Skip navigation

Effects of job demands and social interactions on fatigue in short sea cargo shipping

Effects of job demands and social interactions on fatigue in short sea cargo shipping

Pauksztat, Birgit (2017) Effects of job demands and social interactions on fatigue in short sea cargo shipping. Maritime Policy & Management, 44 (5). pp. 623-640. ISSN 0308-8839 (Print), 1464-5254 (Online) (doi:https://doi.org/10.1080/03088839.2017.1298868)

[img]
Preview
PDF (Author Accepted Manuscript)
16458 PAUKSZTAT_Fatigue_in_Short_Sea_Cargo_Shipping_2017.pdf - Accepted Version

Download (436kB) | Preview
[img] PDF (Email of Acceptance)
16458 PAUKSZTAT_Acceptance_Email_2016.pdf - Additional Metadata
Restricted to Repository staff only

Download (99kB) | Request a copy

Abstract

Although fatigue is considered an important problem in shipping, little is known about potential mitigating factors or resources for coping. Adopting a Job Demands–Resources framework, this article examines the effects of both job demands (stressors) and resources on fatigue, focusing on social interactions on board as a potential source of social support. Using an incomplete repeated-measures design, the study combined information from documents with surveys on seven cargo ships. Findings indicated that fatigue levels were highest for those working on deck and for individuals at higher hierarchical levels. Higher numbers of port calls (and to some extent lower numbers of days at sea) also increased fatigue levels. By contrast, night watches and the number of days in port had no effect on fatigue. Supportive social interactions reduced fatigue (main effect), but their effect was weaker when the number of port calls increased (interaction effect). All main effects were mediated by individuals’ perceptions of work pressure. Taken together, findings highlight the importance of considering social interactions on board to advance our understanding of stressors and strain in seafaring.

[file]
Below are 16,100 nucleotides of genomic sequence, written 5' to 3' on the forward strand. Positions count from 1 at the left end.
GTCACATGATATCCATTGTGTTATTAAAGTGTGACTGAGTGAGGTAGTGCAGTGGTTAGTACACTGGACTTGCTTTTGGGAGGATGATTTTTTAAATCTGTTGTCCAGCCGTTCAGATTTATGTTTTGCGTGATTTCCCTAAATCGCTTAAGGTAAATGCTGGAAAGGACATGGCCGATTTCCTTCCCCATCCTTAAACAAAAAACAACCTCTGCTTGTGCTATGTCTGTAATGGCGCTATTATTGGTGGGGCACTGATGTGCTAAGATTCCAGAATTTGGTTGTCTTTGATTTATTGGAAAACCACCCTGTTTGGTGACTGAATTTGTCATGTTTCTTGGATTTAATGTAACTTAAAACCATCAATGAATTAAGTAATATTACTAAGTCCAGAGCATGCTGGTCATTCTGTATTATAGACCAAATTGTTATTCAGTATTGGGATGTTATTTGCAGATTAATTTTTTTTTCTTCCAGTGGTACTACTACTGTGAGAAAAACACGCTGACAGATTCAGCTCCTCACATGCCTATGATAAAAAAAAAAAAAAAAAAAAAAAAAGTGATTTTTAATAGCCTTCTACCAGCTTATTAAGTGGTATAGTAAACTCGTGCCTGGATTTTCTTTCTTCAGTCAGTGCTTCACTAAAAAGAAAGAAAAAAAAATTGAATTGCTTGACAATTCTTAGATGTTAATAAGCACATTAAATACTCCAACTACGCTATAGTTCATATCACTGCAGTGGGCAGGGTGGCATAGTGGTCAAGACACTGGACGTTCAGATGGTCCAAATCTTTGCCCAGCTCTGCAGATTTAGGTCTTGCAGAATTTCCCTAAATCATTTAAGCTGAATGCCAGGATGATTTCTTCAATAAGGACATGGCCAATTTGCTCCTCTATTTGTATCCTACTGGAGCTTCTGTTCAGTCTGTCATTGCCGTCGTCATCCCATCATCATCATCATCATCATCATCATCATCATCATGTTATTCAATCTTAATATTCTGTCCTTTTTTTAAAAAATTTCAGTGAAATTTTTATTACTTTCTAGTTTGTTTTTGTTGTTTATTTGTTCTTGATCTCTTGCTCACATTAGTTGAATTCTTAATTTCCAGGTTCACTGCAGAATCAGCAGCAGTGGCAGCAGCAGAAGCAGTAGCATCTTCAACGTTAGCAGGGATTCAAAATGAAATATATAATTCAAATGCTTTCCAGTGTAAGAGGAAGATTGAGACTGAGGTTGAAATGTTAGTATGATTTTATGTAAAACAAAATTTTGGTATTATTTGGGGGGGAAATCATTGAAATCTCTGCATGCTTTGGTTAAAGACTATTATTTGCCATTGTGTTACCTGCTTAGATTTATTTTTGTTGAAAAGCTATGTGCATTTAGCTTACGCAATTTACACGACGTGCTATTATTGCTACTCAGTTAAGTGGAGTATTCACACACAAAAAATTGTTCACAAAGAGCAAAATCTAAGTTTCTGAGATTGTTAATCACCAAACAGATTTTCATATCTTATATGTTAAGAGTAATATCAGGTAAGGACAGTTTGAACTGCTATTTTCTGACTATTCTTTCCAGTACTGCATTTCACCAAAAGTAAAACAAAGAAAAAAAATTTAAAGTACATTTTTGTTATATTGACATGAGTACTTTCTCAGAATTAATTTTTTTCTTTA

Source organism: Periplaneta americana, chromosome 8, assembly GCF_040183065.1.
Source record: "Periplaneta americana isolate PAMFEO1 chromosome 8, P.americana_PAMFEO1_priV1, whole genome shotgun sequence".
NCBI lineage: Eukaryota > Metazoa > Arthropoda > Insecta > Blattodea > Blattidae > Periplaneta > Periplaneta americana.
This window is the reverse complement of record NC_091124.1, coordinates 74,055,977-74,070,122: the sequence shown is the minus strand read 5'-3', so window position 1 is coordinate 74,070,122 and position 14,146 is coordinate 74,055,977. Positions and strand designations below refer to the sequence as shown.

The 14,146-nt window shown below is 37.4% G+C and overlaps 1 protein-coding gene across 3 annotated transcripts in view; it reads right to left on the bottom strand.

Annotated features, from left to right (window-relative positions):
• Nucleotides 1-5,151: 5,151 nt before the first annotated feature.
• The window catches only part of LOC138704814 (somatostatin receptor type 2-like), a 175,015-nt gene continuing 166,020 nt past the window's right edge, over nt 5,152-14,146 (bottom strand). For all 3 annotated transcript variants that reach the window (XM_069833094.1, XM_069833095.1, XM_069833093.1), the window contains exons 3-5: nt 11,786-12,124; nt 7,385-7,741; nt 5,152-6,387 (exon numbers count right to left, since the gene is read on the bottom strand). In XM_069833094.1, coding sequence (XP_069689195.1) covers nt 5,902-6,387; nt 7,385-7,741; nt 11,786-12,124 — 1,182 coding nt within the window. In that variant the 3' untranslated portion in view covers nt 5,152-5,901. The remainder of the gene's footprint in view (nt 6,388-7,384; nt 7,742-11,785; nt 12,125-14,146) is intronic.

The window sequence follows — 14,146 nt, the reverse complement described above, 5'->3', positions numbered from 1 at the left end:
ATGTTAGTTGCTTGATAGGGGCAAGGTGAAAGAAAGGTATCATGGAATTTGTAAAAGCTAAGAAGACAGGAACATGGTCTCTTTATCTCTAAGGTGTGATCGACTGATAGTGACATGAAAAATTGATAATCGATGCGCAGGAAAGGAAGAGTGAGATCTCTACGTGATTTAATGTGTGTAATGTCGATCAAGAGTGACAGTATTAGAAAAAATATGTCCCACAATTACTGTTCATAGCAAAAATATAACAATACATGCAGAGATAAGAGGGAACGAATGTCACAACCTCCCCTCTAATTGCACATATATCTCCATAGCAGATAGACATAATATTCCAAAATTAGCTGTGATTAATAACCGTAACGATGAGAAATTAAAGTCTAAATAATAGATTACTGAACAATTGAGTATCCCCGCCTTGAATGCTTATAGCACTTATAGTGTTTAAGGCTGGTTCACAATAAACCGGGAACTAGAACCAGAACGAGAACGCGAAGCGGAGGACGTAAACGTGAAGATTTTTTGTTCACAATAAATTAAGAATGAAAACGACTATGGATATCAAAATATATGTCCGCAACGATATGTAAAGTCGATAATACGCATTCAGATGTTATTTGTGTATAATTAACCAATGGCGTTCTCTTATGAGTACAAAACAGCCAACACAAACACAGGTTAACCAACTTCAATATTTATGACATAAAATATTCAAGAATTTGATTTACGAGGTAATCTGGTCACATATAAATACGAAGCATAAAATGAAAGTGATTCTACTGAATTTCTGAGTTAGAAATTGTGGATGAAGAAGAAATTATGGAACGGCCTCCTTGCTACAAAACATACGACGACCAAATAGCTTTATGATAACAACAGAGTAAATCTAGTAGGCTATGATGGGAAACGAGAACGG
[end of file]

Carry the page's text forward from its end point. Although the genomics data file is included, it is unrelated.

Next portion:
Item Type: Article
Uncontrolled Keywords: Job Demands–Resources (JD-R) model; Longer term fatigue, Ship's schedule; Short sea shipping; Social support; Watch keeping
Subjects: V Naval Science > V Naval Science (General)
Faculty / Department / Research Group: Faculty of Business
Faculty of Business > Department of Human Resources & Organisational Behaviour
Last Modified: 07 Sep 2018 00:38
Selected for GREAT 2016: None
Selected for GREAT 2017: GREAT c
Selected for GREAT 2018: None
Selected for GREAT 2019: None
URI: http://gala.gre.ac.uk/id/eprint/16458

Actions (login required)

View Item View Item

Downloads

Downloads per month over past year

View more statistics